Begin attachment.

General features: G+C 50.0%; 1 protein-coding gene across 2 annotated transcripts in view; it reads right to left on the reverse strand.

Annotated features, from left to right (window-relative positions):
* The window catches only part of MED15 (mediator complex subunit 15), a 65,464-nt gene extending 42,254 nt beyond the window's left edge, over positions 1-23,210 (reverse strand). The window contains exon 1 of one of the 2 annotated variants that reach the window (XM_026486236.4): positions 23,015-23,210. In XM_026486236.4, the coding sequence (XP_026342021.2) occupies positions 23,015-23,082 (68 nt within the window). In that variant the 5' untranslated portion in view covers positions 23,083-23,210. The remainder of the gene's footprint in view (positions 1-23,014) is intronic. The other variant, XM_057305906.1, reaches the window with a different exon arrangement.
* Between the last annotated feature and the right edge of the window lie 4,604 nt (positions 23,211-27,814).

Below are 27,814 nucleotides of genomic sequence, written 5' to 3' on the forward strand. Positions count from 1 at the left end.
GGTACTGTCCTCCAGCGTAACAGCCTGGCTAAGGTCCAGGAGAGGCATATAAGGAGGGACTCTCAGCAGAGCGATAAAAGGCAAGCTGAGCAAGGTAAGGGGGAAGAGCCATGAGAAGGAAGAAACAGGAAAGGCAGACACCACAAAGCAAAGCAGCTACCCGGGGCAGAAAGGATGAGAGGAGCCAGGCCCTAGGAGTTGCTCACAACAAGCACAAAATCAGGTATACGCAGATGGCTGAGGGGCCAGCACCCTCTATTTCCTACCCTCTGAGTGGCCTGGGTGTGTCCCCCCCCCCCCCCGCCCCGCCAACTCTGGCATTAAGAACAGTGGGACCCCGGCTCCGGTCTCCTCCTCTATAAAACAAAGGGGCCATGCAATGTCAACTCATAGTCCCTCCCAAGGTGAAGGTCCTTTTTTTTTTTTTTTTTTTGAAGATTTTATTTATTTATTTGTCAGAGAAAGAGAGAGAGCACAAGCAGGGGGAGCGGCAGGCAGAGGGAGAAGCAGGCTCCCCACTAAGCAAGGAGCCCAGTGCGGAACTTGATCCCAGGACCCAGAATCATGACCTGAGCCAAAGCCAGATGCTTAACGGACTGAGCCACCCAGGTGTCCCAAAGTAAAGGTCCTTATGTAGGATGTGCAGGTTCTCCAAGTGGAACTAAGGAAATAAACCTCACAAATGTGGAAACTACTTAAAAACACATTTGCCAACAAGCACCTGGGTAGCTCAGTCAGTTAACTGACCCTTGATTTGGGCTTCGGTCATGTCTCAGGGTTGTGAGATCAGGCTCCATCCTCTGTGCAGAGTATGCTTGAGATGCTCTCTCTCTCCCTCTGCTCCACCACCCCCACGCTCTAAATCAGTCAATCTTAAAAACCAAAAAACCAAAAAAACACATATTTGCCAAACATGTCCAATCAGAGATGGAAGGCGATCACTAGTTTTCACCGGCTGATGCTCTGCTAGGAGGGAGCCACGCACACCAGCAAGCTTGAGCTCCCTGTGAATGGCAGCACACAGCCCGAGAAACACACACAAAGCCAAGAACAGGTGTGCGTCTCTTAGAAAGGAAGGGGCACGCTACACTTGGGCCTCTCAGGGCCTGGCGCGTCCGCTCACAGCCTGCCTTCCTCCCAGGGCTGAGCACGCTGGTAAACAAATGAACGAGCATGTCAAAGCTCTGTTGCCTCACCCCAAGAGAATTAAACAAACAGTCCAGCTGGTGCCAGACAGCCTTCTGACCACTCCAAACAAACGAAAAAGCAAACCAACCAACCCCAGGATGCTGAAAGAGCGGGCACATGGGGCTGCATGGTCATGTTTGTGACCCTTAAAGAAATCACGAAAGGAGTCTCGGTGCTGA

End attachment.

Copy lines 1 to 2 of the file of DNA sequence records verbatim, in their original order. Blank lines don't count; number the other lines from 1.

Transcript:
General features: G+C 50.0%; 1 protein-coding gene across 2 annotated transcripts in view; it reads right to left on the reverse strand.

Annotated features, from left to right (window-relative positions):